And really, it just makes me want to continue running even more. I know that I am stronger than an occasional overwhelming sense of panic. Just like building endurance, building knowledge or building confidence, building mental strength is just another part of the training process and another challenge to overcome. One run at a time.

Eight podcasts for your long run, short run or just for life

At the start line of the Battersea Park 10k last weekend, I found myself involved in a chat about podcasts. I’ve got a real thing with podcasts at the moment, mostly because my headphones keep my ears warm in the chilly, windy weather.

I feel like my podcast app is pretty well stocked (mostly thanks to Steph and Harry), so I thought I’d share what I’m currently listening to…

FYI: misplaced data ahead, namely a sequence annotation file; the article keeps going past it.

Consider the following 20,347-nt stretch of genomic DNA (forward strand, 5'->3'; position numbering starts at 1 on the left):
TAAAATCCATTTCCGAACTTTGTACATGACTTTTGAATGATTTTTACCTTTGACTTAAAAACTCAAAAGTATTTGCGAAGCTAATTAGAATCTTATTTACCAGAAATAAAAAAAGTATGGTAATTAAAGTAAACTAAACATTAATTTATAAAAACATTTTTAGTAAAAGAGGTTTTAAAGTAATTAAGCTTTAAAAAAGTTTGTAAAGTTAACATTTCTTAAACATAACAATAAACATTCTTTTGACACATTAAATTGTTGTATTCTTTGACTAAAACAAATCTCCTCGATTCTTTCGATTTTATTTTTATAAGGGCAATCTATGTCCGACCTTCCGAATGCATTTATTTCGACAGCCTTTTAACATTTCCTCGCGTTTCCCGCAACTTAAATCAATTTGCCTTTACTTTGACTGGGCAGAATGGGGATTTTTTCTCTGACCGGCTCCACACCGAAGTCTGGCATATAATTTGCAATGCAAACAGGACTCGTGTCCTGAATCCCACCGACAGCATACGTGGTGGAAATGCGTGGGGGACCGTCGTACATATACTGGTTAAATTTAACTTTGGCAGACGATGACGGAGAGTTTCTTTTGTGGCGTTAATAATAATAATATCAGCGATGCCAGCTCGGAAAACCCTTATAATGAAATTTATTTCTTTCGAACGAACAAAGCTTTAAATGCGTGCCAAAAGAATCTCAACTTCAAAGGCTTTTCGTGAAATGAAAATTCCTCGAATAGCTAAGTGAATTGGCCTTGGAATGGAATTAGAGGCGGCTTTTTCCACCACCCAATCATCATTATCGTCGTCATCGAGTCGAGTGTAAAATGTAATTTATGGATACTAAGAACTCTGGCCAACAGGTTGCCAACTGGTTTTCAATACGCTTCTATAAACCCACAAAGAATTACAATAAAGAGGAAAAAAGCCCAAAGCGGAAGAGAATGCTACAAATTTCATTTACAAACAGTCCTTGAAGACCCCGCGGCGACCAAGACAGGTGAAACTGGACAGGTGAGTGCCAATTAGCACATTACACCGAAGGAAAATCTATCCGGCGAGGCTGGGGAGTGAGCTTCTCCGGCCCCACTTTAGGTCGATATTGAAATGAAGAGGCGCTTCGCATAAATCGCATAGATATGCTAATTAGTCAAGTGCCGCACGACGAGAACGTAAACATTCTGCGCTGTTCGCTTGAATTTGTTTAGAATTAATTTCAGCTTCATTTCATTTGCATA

Mark Kermode and Simon Mayo’s Film Reviews

This is the first podcast I ever listened to and has been a constant feature in download charts for several years. If you don’t already listen to this, where have you been and what have you been doing? The first word on movies, I would recommend listening to this even if you’re not that fussed about movies. The conversations between Mark and Simon are always entertaining, I laugh out loud at least three times at every episode and after a while you get to know all the in jokes and recurring conversations like you’re listening to old friends. And if you do actually like to go and see a film every so often, there’s a load of accessible but insightful news, reviews and interviews. Just great. (Also good on the same subject is The Guardian Film Show – more just about film, less witty chatter around the edges.)

Dear Sugar Radio